'The King and I' transports audiences at the Kennedy Center in Washington

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Set in the 1860s, “The King and I,” a Rodgers and Hammerstein musical, tells the tale of Anna Leonowens (played by Laura Michelle Kelly) — governess, friend and “adviser” to the King of Siam (played by Jose Llana). Luxurious fabrics, vibrant colors, beautiful music and a talented cast bring a Southeast Asian palace to life in the Opera House at The Kennedy Center in Washington, through Aug. 20.

Throughout the play the audience gets glimpses into each person’s thoughts on what is happening in the palace, and often, how the characters feel about the king on a personal level. 

“The King and I” shows the relationships of the king and Anna — often tumultuous, yet funny at times as they try to understand each other’s viewpoints. The role of Lady Thiang (played by Joan Almedilla) — the king’s head wife — is tricky, and she subtly helps manipulate the relationship between Anna and the king. She sees Anna as an ally who the king may actually listen to — as long as he thinks it was his idea. Anna’s position as teacher and role model to the children, including Prince Chulalongkorn (played by Anthony Chan) — the king’s successor — becomes important at the end of the play. And finally, Tuptim (played by Manna Nichols) is sent to the king as a gift from the king of Burma, even though she loves another man, Lun Tha (played by Kavin Panmeechao). Her resentment of her position as a junior wife — essentially a slave — is made clear.

During a scene in the schoolroom, Anna shows the children a map of Siam and how small it is compared to the rest of the world. She sings probably the most well-known song of the show, “Getting to Know You” about how the children have taught her to love them and their country.

The king interrupts this lesson, calling Anna his “servant” and makes her angry. She voices her frustrations with the king’s view of women in the song “Shall I Tell You What I Think of You.” In contrast, Lady Thiang sings “Something Wonderful” about her true love and support for the king.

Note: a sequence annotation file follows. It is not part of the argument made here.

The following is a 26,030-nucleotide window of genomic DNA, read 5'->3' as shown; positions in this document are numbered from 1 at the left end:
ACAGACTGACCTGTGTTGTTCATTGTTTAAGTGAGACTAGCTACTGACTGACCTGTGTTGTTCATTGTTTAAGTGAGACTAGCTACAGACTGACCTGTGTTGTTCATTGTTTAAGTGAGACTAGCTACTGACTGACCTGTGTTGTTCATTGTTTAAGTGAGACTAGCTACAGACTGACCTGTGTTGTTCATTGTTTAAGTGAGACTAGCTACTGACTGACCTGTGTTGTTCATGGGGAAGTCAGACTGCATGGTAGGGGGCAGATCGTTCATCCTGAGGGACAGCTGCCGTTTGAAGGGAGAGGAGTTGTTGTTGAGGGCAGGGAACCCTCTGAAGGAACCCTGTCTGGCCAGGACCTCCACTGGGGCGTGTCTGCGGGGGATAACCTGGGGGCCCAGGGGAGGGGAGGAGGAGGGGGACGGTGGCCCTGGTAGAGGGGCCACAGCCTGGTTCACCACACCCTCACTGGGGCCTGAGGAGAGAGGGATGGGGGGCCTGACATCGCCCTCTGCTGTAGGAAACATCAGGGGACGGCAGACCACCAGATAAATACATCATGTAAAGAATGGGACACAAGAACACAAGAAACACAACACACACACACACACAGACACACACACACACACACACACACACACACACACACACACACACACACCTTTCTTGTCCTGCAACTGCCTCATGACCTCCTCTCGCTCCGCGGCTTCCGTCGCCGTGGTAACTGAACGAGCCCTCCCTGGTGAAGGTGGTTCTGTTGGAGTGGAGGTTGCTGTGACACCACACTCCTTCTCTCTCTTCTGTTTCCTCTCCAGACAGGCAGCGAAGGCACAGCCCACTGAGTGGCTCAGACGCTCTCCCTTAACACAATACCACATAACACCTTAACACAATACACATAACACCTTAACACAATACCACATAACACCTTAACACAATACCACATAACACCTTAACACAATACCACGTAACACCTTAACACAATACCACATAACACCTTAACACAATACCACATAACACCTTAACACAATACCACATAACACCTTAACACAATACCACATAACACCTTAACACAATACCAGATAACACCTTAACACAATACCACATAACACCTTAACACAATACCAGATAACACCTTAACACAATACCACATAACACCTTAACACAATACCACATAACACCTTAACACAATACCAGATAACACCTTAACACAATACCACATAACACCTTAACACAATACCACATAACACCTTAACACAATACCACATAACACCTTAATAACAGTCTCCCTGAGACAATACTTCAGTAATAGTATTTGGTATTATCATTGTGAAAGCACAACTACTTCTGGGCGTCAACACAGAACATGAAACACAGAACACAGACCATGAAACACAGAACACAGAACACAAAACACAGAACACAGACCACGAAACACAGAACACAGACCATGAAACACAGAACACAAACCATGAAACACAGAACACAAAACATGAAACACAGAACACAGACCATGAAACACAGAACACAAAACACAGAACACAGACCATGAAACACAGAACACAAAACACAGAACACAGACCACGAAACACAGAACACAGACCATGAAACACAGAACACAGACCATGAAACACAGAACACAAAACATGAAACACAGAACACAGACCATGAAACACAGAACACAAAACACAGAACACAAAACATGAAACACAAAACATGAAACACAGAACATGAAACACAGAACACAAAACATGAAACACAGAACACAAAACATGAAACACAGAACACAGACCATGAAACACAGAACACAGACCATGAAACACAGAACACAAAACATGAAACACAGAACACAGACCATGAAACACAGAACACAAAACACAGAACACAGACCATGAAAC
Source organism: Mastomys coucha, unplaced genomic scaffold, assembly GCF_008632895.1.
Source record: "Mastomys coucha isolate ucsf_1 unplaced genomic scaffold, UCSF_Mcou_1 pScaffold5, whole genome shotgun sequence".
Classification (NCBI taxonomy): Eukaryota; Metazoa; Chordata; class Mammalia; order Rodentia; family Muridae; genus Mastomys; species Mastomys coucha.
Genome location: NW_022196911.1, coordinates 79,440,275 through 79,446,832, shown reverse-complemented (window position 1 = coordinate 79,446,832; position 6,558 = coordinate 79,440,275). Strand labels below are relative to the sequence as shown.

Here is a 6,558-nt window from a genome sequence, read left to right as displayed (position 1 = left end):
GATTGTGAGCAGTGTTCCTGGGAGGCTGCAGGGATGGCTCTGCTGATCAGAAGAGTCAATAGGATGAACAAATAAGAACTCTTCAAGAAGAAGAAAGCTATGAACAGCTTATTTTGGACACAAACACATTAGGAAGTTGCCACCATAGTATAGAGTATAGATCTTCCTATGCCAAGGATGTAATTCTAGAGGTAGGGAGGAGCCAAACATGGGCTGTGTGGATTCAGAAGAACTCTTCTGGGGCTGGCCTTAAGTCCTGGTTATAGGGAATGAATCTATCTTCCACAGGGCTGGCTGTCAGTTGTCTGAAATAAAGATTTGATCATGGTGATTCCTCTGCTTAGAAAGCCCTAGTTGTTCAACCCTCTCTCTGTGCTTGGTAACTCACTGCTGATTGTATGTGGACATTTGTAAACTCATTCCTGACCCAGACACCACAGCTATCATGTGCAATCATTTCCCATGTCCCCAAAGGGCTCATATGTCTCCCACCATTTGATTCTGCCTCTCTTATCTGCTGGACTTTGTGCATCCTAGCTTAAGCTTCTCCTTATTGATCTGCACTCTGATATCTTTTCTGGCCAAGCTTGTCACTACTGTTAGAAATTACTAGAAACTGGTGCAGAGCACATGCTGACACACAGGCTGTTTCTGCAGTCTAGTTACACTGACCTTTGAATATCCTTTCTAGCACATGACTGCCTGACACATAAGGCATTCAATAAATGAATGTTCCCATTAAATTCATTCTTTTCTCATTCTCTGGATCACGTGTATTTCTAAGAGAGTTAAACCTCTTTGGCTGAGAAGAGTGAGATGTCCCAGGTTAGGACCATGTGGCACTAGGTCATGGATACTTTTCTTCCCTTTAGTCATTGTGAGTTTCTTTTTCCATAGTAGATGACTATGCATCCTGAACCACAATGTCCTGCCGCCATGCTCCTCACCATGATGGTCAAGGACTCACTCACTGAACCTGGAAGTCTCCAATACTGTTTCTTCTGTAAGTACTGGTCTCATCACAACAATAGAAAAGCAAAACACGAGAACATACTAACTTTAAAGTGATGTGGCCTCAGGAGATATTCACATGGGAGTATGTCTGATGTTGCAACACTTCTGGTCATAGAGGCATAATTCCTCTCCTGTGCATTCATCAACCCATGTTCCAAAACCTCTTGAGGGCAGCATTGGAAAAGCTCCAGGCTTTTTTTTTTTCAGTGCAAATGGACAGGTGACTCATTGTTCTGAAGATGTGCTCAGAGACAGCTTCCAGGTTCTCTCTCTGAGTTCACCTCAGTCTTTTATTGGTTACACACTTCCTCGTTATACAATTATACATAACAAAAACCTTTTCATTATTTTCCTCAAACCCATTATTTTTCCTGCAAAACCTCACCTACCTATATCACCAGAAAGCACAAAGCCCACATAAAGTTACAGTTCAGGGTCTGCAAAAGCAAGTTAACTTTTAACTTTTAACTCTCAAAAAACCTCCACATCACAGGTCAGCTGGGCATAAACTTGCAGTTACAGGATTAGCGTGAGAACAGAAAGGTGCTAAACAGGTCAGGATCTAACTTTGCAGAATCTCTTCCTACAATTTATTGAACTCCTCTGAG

In the meantime, the king is troubled that he has received word that the British perceive him as a barbarian, and Anna is shocked to learn of these accusations. She doesn’t agree with his role as a polygamist (a common practice until the 1930s in what is now Thailand), but does not think he deserves that evaluation. She agrees to help him show the British how civilized they are, and dresses the women in his household in European-style gowns complete with hoops —  a funny scene with Lady Thiang and the other Royal Wives singing “Western People Funny” — that doesn’t exactly go as planned.

A dinner and show is arranged for the visiting British envoy, Sir Edward Ramsey (played by Baylen Thomas) — and coincidentally an old flame of Anna’s. An elaborate play called “The Small House of Uncle Thomas” written by Tuptim and performed by the entire cast as a ballet, is a blunt message of anti-slavery, and based off the book Uncle Tom’s Cabin. This displeases the king, and Tuptim plans an escape with Lun Tha after the performance, which, sadly doesn’t end well for anyone.

Among powerful vocal solos (Kelly and Nichols in particular); minimal, yet effective sets; stunning costumes; and a palpable chemistry between actors, “The King and I” transports the audience to a time and place that has been memorialized on stage and screen since the 1950s. The show runs almost three hours, but the story and music is so engaging the time flies by quickly.

Watch out for: Themes of slavery and polygamy.

If you go
“The King and I” runs through Aug. 20. The Kennedy Center Opera House, 2700 F St., N.W., Washington. For tickets call 202/467-4600 or go to kennedy-center.org.

 

 

 

© Arlington Catholic Herald 2017